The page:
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Evidence-Based Complementary and Alternative Medicine
Volume 2017 (2017), Article ID 7452427, 12 pages
Research Article

Tongue Images Classification Based on Constrained High Dispersal Network

1MOE Research Center for Software/Hardware Co-Design Engineering, East China Normal University, Shanghai 200062, China
2Department of Computer Science, University of Missouri, Columbia, MO 65211, USA
3Department of TCM Information and Technology Center, Shanghai University of TCM, Shanghai, China
4Department of Basic Medical College, Shanghai University of Traditional Chinese Medicine, 1200 Cailun Road, Pudong New Area, Shanghai 201203, China

Correspondence should be addressed to Guitao Cao and Minghua Zhu

Received 31 August 2016; Revised 5 January 2017; Accepted 17 January 2017; Published 30 March 2017

Academic Editor: Jeng-Ren Duann

Copyright © 2017 Dan Meng et al. This is an open access article distributed under the Creative Commons Attribution License, which permits unrestricted use, distribution, and reproduction in any medium, provided the original work is properly cited.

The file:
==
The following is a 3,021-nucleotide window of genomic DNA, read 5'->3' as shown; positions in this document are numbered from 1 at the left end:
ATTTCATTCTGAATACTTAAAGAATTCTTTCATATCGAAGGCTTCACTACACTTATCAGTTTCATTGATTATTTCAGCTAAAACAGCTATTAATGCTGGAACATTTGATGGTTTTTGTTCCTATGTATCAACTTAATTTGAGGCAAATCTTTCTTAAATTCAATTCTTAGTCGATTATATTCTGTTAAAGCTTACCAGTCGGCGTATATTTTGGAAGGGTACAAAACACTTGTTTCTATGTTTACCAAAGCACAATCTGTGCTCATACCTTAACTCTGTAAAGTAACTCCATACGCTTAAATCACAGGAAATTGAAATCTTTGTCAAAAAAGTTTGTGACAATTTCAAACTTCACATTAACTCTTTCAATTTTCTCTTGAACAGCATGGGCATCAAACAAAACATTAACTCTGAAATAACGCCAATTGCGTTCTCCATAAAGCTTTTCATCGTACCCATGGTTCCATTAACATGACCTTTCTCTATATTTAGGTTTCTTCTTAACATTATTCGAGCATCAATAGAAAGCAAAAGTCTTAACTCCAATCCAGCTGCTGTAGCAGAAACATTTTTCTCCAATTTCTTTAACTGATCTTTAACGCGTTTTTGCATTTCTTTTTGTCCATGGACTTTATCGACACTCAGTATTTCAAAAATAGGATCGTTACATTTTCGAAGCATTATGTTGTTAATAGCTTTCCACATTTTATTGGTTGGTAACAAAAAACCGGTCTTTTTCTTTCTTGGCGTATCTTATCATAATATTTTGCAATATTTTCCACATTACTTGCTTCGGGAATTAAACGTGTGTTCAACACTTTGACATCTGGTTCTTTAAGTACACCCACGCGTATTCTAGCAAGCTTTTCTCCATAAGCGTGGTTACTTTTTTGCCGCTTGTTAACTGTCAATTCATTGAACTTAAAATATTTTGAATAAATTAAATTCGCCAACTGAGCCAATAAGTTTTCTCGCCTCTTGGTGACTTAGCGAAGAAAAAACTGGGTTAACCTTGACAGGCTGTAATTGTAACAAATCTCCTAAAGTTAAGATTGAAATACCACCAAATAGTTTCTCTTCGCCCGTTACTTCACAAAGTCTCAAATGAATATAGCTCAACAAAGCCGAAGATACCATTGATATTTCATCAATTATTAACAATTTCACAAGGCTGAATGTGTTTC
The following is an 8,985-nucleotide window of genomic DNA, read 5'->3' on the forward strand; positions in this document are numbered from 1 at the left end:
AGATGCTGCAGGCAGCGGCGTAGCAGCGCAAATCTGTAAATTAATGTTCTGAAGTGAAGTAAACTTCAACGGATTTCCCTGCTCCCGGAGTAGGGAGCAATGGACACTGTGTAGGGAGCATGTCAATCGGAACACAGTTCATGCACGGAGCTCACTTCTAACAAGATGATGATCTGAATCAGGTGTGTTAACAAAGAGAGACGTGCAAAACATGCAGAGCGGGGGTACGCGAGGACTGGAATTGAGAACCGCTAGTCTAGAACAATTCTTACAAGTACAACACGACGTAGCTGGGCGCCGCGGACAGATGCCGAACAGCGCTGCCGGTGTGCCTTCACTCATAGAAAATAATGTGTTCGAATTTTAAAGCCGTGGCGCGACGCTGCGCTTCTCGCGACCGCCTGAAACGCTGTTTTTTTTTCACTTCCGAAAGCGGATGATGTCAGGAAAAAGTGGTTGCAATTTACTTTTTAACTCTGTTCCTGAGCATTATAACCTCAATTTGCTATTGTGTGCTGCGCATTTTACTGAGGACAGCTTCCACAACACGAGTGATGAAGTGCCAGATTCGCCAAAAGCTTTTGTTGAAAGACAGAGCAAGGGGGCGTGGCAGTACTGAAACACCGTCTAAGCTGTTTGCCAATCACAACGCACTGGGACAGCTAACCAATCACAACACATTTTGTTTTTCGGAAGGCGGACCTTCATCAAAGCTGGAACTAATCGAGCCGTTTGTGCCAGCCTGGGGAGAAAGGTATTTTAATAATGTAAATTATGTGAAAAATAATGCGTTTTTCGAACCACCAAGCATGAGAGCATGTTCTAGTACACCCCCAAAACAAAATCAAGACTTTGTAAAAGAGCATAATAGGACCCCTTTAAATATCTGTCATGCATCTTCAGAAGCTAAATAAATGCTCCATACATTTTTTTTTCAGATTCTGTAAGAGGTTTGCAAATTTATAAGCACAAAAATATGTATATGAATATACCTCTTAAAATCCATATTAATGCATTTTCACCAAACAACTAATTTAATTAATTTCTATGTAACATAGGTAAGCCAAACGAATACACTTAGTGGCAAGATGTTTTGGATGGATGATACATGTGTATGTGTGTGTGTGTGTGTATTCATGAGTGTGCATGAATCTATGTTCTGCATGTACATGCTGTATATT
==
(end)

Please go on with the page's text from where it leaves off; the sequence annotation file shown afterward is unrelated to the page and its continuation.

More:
Computer aided tongue diagnosis has a great potential to play important roles in traditional Chinese medicine (TCM). However, the majority of the existing tongue image analyses and classification methods are based on the low-level features, which may not provide a holistic view of the tongue. Inspired by deep convolutional neural network (CNN), we propose a novel feature extraction framework called constrained high dispersal neural networks (CHDNet) to extract unbiased features and reduce human labor for tongue diagnosis in TCM. Previous CNN models have mostly focused on learning convolutional filters and adapting weights between them, but these models have two major issues: redundancy and insufficient capability in handling unbalanced sample distribution. We introduce high dispersal and local response normalization operation to address the issue of redundancy. We also add multiscale feature analysis to avoid the problem of sensitivity to deformation. Our proposed CHDNet learns high-level features and provides more classification information during training time, which may result in higher accuracy when predicting testing samples. We tested the proposed method on a set of 267 gastritis patients and a control group of 48 healthy volunteers. Test results show that CHDNet is a promising method in tongue image classification for the TCM study.